A site cashwinstores.com has R3 certification but the validity date shows 1/5/21 and end date 4/5/21. I have a doubt it is a fake certificate could someone check.
The domain doesn't exist (any longer?) and there are no certificates logged for that domain: crt.sh | cashwinstores.com
Also, what would be wrong with those dates? LE certs are valid for 3 months, so from January 5th to April 5th would be fine. (Assuming you're using the hopelessly weird US date notation of MM/DD/YY...)
I imagine they're talking about this certificate
... for the name cashwinstore.com (no plural)
Which yes, is a perfectly normal Let's Encrypt certificate. @Netkazana you don't offer any reason why anybody should think this might be a "fake certificate" beyond that you for some reason think so.
@Netkazana, please note that Let's Encrypt certificates verify that a site is operated by the same entity that registered or operates an Internet domain name, but do not verify the legal identity of that entity at all. You can use the Let's Encrypt certificate to confirm that the site you're connecting to is really operated by the owner of the domain name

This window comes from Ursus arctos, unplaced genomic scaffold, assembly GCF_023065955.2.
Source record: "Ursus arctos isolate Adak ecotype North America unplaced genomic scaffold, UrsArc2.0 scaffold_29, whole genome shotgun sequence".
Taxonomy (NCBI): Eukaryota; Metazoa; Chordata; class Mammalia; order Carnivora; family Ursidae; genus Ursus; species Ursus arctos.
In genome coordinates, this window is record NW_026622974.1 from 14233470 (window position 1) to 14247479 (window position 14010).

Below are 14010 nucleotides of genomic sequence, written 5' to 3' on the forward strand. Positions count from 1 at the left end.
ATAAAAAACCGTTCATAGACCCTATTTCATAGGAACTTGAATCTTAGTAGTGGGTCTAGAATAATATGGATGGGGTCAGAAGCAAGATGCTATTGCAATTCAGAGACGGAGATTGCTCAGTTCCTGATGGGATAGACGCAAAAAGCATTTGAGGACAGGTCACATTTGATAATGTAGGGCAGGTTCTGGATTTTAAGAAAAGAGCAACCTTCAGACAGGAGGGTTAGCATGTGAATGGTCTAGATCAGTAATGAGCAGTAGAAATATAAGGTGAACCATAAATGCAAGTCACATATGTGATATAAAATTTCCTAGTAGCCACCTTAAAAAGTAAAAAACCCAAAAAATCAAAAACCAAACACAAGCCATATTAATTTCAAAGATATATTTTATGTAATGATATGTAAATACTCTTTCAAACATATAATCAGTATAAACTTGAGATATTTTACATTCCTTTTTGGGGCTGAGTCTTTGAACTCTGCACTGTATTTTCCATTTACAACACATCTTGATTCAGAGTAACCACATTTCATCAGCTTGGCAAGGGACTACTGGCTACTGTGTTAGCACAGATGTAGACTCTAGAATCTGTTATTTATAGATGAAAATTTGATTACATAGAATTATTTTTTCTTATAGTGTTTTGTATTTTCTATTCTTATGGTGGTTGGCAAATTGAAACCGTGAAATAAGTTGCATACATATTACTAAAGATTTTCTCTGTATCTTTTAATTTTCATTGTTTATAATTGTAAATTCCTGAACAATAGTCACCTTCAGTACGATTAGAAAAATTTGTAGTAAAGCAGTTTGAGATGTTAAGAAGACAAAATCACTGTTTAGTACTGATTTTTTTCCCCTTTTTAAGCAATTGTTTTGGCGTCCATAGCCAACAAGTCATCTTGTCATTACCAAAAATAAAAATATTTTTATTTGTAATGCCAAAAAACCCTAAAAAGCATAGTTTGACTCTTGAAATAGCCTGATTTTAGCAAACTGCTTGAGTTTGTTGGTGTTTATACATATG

cashwinstore.com, but not to confirm who owns that domain name.
The validity date is confusing
In U.S. date order the month is written first, so 1/5/21 is 2021-01-05 and 4/5/21 is 2021-04-05. This makes sense since 2021-04-05 is exactly 90 days later than 2021-01-05, which is the correct validity duration of a Let's Encrypt certificate.
May 1, 2021 is 5/1/21 in U.S. date order.
Thank you for the clarification
Very very helpful
Just as I said 2 days ago:
The thing that's slightly odd here is that this US formatting is not present in the certificate. Internally, certificates are in ASN.1 and use UTCTime, so they're in the ISO order (YYMMDD†). So the US ordering which has worried you was not inherent to the certificate but done by software you're using (such as a web browser or certificate viewer software) and would be consistent in everything shown by that software.
†Yes that's a two digit year and so yes this means the Y2K problem applies to certificates.
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